When Emirates Team New Zealand arrived in Bermuda in 2017 for the 35th America’s Cup, they spectacularly wrong-footed their rivals when they unveiled a mini peloton of four “cyclors” pumping away on a row of fixed bikes instead of a traditional grinding team. Using legs rather than arms to power the hydraulic systems aboard the AC50 catamaran turned out to be a game-changing move. With a steady supply of oil pressure, the New Zealand crew could execute any maneuver they chose and twist their wingsail into speed-enhancing configurations that other teams could not match.
Cyclors were prohibited aboard the AC75s introduced by the New Zealanders for their defense at the 36th America’s Cup in Auckland, but they could be back on board for the 37th edition in Barcelona, Spain, in 2024. All five America’s Cup syndicates are tight-lipped about which direction they will be taking for their power-generation systems for AC37, but all of them are looking seriously at using pedal power, particularly given crew numbers have been reduced from 11 to eight, with only four sailors allowed to produce the power required to run the flying boat’s complex systems.
Tim Meldrum is a mechanical engineer with Emirates Team New Zealand and was a key member of the group that developed the Kiwi’s original cyclors’ mechanical system. He agrees the crew number reduction and the benefit of using legs rather than arms means teams will all be seriously assessing this approach.
“What was a six- to eight-person power-delivery group is now a maximum of four, and that’s a significant reduction,” Meldrum says. “Teams will need to review what tasks are managed by each person. There is still the need to steer, trim sails, control flight and navigate, so at a bare minimum, two of the eight will be needed for those tasks. Throw in tacking and jibing, and the question of split roles or transitional handovers also comes into the mix.”
Those teams who do opt for cyclors will be investing heavily in the development and optimization of the hardware deployed to deliver the human-generated power as efficiently as possible to the hydraulic pumps that feed the boat’s myriad systems.
Meldrum says the bikes on the Bermuda boat shared few components with that of a traditional bike. “If we do end up cycling, I think we would share in concept a lot of the Bermuda solution—but there is still a lot to explore and discover,” he says. “The main elements that cross over are the cranks and the pedals and seats. Beyond that, it’s all custom parts to deliver the power to the pump. The frame doesn’t need to fit wheels, and so can have struts bracing it sideways to the hull.”
Importantly, Meldrum points out that the AC34 class rule allowed about three times the hydraulic accumulator capacity and had a peak pressure limit about half that of the AC75. “This made the hydraulic demand a lot smoother and more consistent on the cyclors, since the peaks of the fluctuating hydraulic function needs could be smoothed,” he says. “In comparison, the AC75 rule now means that the hydraulic input is more direct to each cylinder function, which will be a factor in how the boat is configured.”
While design groups beaver away on the technicalities of that, within the America’s Cup grinding community it seems that bets are being hedged, with the key protagonists swapping the upright grinding machine and the gym for two wheels on the open road.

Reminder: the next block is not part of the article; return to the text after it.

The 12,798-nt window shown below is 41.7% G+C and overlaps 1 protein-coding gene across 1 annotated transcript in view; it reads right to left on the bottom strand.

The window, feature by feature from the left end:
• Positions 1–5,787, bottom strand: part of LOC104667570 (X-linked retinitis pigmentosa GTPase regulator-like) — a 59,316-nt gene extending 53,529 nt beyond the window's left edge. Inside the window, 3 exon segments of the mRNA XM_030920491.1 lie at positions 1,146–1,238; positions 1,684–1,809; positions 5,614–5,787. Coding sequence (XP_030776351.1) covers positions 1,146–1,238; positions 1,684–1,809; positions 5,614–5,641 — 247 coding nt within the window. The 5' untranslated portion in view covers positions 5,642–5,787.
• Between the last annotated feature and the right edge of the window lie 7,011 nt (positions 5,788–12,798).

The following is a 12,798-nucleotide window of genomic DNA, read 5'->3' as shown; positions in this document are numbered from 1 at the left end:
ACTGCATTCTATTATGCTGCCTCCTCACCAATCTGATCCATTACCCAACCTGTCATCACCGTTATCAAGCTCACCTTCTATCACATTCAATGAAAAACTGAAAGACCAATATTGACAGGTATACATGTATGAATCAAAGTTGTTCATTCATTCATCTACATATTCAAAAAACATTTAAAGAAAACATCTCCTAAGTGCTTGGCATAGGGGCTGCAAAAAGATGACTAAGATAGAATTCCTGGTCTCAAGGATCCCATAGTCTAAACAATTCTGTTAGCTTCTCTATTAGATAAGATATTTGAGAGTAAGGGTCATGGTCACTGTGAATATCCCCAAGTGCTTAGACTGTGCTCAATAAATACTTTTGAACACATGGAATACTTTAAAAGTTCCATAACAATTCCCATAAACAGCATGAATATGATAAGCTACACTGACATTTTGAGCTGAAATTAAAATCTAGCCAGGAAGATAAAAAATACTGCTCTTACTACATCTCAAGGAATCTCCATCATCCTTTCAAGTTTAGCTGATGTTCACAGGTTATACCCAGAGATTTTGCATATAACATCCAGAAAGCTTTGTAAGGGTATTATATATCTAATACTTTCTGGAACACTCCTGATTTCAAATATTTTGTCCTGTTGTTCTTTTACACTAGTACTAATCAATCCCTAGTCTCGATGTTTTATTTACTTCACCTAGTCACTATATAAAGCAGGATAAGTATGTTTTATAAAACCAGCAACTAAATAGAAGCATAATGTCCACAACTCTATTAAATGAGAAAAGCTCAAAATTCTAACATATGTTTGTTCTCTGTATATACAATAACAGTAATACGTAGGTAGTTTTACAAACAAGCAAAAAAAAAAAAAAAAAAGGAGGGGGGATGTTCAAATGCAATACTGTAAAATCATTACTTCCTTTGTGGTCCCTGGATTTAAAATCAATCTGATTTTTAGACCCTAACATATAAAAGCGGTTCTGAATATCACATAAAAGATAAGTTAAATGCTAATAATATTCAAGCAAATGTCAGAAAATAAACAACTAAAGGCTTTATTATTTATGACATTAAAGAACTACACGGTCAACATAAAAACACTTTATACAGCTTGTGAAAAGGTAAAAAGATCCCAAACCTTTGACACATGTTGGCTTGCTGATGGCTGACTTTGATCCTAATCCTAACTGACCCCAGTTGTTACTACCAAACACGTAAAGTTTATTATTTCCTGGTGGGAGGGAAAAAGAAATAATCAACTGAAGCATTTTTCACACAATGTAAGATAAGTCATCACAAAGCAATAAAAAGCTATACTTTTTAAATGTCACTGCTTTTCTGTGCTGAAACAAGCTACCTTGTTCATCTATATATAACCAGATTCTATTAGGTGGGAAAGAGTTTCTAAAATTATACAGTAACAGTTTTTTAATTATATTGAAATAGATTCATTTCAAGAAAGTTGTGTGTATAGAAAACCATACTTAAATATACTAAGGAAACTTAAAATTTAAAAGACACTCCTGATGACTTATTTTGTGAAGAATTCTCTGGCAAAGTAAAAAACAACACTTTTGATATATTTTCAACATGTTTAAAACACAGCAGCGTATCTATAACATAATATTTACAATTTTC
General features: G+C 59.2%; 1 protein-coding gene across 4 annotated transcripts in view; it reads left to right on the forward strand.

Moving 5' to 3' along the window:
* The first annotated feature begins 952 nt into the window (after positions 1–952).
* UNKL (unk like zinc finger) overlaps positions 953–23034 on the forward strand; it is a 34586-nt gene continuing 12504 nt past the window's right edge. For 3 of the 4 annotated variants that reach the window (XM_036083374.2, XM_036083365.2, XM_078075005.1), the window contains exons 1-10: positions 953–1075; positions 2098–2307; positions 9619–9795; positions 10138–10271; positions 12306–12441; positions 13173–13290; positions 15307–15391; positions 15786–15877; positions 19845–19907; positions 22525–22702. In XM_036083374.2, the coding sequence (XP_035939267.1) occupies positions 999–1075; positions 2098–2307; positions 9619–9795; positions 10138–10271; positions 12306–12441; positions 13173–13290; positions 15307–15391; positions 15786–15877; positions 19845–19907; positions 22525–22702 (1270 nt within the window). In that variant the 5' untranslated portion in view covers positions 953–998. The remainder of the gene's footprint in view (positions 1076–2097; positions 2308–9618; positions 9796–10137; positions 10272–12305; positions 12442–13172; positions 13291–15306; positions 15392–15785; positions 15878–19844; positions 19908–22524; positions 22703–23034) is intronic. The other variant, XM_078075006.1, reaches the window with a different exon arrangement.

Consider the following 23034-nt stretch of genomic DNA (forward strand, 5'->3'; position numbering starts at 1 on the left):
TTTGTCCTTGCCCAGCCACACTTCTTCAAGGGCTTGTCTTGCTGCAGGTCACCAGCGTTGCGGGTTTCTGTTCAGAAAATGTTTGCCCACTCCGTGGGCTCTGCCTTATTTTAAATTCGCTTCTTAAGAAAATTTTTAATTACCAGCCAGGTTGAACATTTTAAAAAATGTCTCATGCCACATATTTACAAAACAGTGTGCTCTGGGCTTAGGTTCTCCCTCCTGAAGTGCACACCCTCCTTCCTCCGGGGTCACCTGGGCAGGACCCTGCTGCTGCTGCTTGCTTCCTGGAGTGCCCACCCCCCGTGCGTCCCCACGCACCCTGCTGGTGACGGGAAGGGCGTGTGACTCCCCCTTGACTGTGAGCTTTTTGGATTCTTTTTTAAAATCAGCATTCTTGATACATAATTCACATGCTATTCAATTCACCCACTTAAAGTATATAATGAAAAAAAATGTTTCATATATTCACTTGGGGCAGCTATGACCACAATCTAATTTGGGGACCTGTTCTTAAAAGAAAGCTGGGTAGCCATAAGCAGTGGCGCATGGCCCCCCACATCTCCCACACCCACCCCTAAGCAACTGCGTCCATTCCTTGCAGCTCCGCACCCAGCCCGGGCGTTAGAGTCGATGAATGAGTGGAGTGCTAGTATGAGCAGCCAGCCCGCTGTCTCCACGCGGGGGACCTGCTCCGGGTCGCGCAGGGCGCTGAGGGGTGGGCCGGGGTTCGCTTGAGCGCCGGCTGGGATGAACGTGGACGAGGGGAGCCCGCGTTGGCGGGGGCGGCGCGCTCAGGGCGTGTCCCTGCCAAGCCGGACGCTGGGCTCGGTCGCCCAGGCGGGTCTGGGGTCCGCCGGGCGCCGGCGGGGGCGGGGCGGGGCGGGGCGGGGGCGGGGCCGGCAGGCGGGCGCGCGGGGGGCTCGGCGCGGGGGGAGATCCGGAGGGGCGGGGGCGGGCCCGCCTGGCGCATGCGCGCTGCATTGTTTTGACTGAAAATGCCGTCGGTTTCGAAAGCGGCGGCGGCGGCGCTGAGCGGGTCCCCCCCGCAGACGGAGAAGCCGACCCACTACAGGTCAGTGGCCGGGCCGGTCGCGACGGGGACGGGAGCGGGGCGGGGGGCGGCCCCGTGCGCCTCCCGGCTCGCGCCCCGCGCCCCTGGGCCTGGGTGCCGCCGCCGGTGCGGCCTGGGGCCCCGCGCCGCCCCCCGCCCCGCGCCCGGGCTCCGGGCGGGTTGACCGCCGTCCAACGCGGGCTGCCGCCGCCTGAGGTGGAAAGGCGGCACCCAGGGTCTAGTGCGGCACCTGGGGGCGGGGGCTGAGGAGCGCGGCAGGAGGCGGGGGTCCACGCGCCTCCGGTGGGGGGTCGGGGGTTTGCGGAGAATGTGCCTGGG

“The teams are looking for some big, powerful units—some of the wattages that are being bandied around are eye-watering,” says Ineos Britannia grinder David Carr, who believes it will take him the better part of two years to hit his performance targets for AC37.
“You just have to look on Strava (the fitness measuring app) and you will see that there are lots of America’s Cup grinders doing a lot of miles on their road bikes at the moment.”
If the choice was his to make, Carr says he would opt for cyclors over grinders. “It doesn’t blow me away to be moving a hydraulic pump with my arms,” he says. “The training for that was endless hours standing behind a TechnoGym grinder in a gym, listening to podcasts as I got the necessary time in at a low heart rate. Quite frankly, it was mind-numbing.
“When we are out on our bikes cycling as a group, we can be riding for six hours, but you can stop for a coffee and a bit of cake. It is really sociable, and at my age (40) it’s a completely different challenge, and I’d be really excited to see where I can get to with this other side of things.”
At this stage, Meldrum believes none of the teams will have made hard and fast decisions about how the power-delivery systems will fit into the 3D puzzle of an AC75. “The crew integration into the yacht impacts the deck layout and aero performance of the hull,” he says. “The sheeting points of the headsail system historically compete for space with the crew, so there are some trade-offs to consider.”
Nor does he believe that choosing cyclors over grinders is the no-brainer decision it might appear to be. “The differences from grinding to cycling are not as great as you would think when applied to an AC75,” he says. “The hydraulic demands of the yacht vary radically due to the small permissible accumulators. This translates to a lot of variation in fluid flow and pressure—which can mean frequent crank rpm and effort changes. Grinding is much better at managing these sudden changes. I suspect the teams will need to explore and do CFD performance-review iterations on the impact of all the various configurations.”
Credit Justin Chisholm / sailingworld.com